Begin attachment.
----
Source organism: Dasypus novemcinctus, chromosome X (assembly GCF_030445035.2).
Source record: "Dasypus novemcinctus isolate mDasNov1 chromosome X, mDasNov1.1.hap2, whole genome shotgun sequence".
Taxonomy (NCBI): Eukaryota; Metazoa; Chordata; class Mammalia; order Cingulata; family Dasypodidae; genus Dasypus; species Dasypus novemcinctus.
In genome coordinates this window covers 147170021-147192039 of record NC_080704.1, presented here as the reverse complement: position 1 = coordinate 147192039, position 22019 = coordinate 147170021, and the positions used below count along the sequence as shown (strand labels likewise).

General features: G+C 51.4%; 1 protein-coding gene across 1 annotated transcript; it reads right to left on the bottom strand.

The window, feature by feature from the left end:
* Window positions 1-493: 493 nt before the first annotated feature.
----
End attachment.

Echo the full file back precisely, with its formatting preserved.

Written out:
Source organism: Dasypus novemcinctus, chromosome X (assembly GCF_030445035.2).
Source record: "Dasypus novemcinctus isolate mDasNov1 chromosome X, mDasNov1.1.hap2, whole genome shotgun sequence".
Taxonomy (NCBI): Eukaryota; Metazoa; Chordata; class Mammalia; order Cingulata; family Dasypodidae; genus Dasypus; species Dasypus novemcinctus.
In genome coordinates this window covers 147170021-147192039 of record NC_080704.1, presented here as the reverse complement: position 1 = coordinate 147192039, position 22019 = coordinate 147170021, and the positions used below count along the sequence as shown (strand labels likewise).

General features: G+C 51.4%; 1 protein-coding gene across 1 annotated transcript; it reads right to left on the bottom strand.

The window, feature by feature from the left end:
* Window positions 1-493: 493 nt before the first annotated feature.